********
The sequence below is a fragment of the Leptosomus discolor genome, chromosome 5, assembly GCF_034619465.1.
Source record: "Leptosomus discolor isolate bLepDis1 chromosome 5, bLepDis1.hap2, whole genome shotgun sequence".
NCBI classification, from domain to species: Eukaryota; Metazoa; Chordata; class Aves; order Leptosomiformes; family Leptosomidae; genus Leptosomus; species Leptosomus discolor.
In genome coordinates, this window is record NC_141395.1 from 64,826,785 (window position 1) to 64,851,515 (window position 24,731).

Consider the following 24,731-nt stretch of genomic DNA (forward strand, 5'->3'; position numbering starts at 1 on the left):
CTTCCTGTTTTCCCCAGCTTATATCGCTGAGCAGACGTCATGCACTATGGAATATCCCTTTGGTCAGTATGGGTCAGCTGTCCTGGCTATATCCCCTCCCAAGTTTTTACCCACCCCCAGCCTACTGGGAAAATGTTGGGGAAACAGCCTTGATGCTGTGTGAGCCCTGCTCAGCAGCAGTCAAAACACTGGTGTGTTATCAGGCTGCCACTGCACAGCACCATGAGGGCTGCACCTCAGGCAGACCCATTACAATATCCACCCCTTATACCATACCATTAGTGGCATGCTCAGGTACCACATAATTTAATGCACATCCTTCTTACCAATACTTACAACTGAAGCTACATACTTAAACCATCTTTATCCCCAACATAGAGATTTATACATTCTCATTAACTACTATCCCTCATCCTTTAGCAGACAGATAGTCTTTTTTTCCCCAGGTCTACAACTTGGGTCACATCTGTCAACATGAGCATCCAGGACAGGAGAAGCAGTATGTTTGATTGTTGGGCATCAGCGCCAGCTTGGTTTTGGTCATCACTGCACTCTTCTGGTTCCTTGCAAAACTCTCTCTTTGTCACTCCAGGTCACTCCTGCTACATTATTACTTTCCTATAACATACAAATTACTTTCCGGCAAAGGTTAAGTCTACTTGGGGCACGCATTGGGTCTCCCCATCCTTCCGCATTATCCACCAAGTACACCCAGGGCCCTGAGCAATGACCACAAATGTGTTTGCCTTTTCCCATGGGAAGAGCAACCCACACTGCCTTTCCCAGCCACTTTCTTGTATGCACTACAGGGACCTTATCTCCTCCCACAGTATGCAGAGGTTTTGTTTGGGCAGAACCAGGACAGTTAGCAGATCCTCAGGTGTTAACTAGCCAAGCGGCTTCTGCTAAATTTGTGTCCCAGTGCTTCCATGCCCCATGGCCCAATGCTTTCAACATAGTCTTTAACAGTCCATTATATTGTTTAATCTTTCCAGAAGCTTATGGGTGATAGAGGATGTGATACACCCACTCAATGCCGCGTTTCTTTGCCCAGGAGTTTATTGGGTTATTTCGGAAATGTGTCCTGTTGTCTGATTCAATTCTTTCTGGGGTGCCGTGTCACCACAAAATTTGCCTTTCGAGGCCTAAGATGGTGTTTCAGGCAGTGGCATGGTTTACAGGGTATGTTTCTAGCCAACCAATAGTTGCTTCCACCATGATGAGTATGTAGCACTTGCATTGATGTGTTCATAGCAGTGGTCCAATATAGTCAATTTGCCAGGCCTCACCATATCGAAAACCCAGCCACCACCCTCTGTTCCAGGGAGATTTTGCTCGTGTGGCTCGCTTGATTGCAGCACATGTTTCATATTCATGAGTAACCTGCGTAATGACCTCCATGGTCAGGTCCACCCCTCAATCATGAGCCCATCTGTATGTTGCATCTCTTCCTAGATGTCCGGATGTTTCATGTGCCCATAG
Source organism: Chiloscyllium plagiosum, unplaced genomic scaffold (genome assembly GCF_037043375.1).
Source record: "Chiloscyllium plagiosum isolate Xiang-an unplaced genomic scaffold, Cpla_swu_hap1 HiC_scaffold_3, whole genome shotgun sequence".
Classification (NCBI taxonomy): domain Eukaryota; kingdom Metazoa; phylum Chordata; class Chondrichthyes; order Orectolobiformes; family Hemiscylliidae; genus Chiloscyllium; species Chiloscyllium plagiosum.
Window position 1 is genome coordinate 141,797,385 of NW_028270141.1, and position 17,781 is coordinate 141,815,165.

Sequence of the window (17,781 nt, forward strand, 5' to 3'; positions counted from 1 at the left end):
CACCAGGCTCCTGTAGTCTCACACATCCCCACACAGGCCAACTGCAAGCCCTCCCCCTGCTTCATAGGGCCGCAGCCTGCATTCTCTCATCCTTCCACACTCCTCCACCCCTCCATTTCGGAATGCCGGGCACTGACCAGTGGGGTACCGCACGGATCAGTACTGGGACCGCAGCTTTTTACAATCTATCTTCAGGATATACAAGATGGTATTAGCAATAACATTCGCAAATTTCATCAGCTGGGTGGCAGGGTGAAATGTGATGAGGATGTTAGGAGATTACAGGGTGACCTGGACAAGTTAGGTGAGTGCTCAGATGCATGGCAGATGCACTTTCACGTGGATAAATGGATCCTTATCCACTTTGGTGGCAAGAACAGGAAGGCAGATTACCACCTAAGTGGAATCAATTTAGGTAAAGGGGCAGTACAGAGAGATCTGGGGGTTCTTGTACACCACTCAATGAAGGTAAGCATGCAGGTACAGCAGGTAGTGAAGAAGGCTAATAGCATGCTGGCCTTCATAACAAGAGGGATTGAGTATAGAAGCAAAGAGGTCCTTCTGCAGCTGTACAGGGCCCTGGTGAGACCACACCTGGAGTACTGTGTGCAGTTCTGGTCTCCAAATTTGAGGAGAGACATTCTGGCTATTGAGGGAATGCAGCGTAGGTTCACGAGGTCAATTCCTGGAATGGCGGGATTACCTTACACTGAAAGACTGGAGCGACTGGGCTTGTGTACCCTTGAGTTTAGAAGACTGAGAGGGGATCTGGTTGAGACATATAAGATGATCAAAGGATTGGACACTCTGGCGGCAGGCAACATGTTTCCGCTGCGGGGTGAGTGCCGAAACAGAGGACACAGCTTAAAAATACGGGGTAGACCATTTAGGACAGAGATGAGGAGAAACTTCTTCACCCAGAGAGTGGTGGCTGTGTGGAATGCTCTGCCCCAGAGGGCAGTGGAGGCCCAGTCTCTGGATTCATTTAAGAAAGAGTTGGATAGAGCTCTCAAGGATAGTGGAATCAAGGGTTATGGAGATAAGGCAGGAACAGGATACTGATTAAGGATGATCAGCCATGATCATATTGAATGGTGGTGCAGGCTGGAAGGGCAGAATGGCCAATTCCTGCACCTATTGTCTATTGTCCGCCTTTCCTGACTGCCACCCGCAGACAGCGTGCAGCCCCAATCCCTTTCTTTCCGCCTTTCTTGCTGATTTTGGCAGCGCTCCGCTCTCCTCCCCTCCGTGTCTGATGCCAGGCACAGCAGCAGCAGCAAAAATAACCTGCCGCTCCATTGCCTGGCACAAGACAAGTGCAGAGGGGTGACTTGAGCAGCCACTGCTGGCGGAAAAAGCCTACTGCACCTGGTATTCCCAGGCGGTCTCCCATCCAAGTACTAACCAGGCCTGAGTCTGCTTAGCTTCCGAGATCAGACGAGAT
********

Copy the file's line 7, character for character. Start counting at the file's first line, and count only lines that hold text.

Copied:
Source organism: Chiloscyllium plagiosum, unplaced genomic scaffold (genome assembly GCF_037043375.1).